Mystery Books for Sale

[ Home ]
[ About | Reviews | Search | Submit ]


by Leighton Gage
Soho Press, January 2008
324 pages
ISBN: 1569474702

Buy in the UK | Buy in Canada

Brazil is a country of contrasts. There is incredible wealth in Brazil: money, technology, land. There is also incredible poverty, with a small minority of the population controlling the vast majority of the money and the land. As one might imagine, there is also considerable corruption.

Mario Silva, Chief Inspector of Criminal Matters, is no stranger to the corruption in his country or in his department. When he is ordered to solve the very public murder of a Bishop, and to solve it as quickly as possible, he sends his nephew Hector Costa to the small village of Cascatas do Pontal, where almost nobody is happy to see him. The local police want no part of him. The villagers donít trust him, and neither do the local landowners. The resident priests have mixed reactions, and the local newspaper just wants to get the best story without anyone getting killed.

There are more suspects than one might think. The villagers who are part of the Landless Workers League have several motives. The Bishop represented the Church, and the Church has taken a decidedly pro-landowner stance. They might have killed him as retaliation for the brutal murder of one of their own, and of his entire family. The landowners as a group donít seem to have a motive, although one of them is the obvious suspect in the murder of the LWL family and he does have some motives.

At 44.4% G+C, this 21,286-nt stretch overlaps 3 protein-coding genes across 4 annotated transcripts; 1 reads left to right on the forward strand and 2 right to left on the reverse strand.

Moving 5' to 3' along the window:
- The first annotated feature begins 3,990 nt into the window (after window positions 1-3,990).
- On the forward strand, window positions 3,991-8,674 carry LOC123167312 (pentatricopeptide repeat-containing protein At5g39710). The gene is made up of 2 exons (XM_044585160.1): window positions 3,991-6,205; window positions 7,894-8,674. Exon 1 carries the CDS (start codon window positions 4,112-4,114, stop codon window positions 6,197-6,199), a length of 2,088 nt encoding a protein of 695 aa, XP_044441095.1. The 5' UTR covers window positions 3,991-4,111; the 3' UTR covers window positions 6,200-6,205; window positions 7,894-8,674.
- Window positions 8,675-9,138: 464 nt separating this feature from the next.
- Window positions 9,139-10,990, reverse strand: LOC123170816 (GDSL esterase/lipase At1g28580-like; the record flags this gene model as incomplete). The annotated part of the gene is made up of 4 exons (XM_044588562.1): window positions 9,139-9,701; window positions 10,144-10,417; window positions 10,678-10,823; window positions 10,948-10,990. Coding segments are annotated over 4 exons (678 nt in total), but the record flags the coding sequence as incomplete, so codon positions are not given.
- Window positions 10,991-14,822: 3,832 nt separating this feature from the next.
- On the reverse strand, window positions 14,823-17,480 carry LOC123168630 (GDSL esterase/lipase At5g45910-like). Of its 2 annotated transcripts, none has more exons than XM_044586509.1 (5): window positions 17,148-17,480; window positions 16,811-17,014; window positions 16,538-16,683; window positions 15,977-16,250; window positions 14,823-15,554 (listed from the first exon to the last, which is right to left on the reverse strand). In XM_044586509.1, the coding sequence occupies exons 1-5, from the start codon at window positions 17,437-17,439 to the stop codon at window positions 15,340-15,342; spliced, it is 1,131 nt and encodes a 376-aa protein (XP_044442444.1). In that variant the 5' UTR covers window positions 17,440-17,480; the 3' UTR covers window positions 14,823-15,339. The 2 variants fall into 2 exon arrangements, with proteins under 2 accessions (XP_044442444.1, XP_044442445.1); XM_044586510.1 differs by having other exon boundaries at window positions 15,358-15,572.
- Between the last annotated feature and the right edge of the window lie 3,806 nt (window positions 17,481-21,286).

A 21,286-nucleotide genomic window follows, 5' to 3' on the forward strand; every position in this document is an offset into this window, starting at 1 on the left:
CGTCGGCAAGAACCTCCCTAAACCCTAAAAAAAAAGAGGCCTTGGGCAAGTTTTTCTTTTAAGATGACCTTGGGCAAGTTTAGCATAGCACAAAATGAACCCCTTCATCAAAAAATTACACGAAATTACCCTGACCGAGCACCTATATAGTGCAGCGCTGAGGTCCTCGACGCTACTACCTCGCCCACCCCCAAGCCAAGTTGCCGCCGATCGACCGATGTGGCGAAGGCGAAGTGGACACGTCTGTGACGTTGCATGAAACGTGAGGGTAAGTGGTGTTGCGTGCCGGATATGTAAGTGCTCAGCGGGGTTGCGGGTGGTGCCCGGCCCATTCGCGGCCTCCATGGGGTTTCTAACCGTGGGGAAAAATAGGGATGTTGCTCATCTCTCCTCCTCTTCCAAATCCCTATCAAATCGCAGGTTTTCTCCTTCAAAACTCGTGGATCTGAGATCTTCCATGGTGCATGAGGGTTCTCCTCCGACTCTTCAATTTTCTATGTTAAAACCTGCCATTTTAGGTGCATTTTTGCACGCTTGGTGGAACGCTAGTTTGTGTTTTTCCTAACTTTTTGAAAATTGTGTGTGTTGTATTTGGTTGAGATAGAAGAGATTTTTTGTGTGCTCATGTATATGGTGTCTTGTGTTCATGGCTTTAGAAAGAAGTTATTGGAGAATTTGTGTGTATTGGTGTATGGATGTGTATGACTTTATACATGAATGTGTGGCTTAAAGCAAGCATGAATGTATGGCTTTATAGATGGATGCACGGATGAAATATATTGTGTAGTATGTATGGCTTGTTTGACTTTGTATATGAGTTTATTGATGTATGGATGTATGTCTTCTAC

As Costa investigates, more people are killed. He finds out that there is considerable back-story for all of the suspects, which naturally complicates his investigation. All the while, pressure is being put on Silva to make this case go away, and in a manner that doesnít reflect badly upon the Church, the present government, and his current boss.

BLOOD OF THE WICKED is a very competent police procedural. Silva and Costa are trying to be good men in a system that doesnít often reward such behavior. This is not to say they donít bend the rules once in a while, but their motives are usually pretty clear and understandable. The resolution may not satisfy every reader, particularly anyone who requires an ending that takes place within the legal system, but it is certainly believable. Some of the violence is described very graphically, so be aware. It is not gratuitous, but it is unpleasant.

Reviewed by P. J. Coldren, December 2007

[ Top ]



Contact: Yvonne Klein (ymk@reviewingtheevidence.com)

[ About | Reviews | Search | Submit ]
[ Home ]